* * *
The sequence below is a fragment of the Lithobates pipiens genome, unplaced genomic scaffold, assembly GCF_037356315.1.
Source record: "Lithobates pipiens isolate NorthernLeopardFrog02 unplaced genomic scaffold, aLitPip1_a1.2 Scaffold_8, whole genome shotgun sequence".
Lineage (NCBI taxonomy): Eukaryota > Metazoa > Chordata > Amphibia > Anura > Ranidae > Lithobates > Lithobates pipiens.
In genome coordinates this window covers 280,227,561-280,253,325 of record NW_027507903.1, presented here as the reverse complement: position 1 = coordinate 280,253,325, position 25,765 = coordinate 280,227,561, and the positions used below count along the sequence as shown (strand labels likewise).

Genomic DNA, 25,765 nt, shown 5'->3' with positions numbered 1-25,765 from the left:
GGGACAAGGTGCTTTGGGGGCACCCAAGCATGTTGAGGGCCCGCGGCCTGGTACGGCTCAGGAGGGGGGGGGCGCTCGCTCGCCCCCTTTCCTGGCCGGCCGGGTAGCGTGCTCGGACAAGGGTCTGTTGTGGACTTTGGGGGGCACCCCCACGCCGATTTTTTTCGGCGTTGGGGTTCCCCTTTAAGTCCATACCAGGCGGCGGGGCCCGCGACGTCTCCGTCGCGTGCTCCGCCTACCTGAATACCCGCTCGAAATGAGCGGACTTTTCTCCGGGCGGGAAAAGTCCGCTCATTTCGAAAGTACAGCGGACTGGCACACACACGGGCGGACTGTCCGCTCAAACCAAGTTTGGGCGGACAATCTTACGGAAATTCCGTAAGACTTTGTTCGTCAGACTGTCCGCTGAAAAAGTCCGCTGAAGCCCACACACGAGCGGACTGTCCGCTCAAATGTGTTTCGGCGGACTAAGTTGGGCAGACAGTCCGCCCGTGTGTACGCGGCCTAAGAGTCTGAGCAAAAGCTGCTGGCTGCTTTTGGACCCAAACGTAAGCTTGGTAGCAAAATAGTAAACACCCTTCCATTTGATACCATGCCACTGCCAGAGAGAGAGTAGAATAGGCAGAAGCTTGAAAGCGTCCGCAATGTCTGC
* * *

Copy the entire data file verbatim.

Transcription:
The sequence below is a fragment of the Lithobates pipiens genome, unplaced genomic scaffold, assembly GCF_037356315.1.
Source record: "Lithobates pipiens isolate NorthernLeopardFrog02 unplaced genomic scaffold, aLitPip1_a1.2 Scaffold_8, whole genome shotgun sequence".
Lineage (NCBI taxonomy): Eukaryota > Metazoa > Chordata > Amphibia > Anura > Ranidae > Lithobates > Lithobates pipiens.
In genome coordinates this window covers 280,227,561-280,253,325 of record NW_027507903.1, presented here as the reverse complement: position 1 = coordinate 280,253,325, position 25,765 = coordinate 280,227,561, and the positions used below count along the sequence as shown (strand labels likewise).

Genomic DNA, 25,765 nt, shown 5'->3' with positions numbered 1-25,765 from the left:
GGGACAAGGTGCTTTGGGGGCACCCAAGCATGTTGAGGGCCCGCGGCCTGGTACGGCTCAGGAGGGGGGGGGCGCTCGCTCGCCCCCTTTCCTGGCCGGCCGGGTAGCGTGCTCGGACAAGGGTCTGTTGTGGACTTTGGGGGGCACCCCCACGCCGATTTTTTTCGGCGTTGGGGTTCCCCTTTAAGTCCATACCAGGCGGCGGGGCCCGCGACGTCTCCGTCGCGTGCTCCGCCTACCTGAATACCCGCTCGAAATGAGCGGACTTTTCTCCGGGCGGGAAAAGTCCGCTCATTTCGAAAGTACAGCGGACTGGCACACACACGGGCGGACTGTCCGCTCAAACCAAGTTTGGGCGGACAATCTTACGGAAATTCCGTAAGACTTTGTTCGTCAGACTGTCCGCTGAAAAAGTCCGCTGAAGCCCACACACGAGCGGACTGTCCGCTCAAATGTGTTTCGGCGGACTAAGTTGGGCAGACAGTCCGCCCGTGTGTACGCGGCCTAAGAGTCTGAGCAAAAGCTGCTGGCTGCTTTTGGACCCAAACGTAAGCTTGGTAGCAAAATAGTAAACACCCTTCCATTTGATACCATGCCACTGCCAGAGAGAGAGTAGAATAGGCAGAAGCTTGAAAGCGTCCGCAATGTCTGC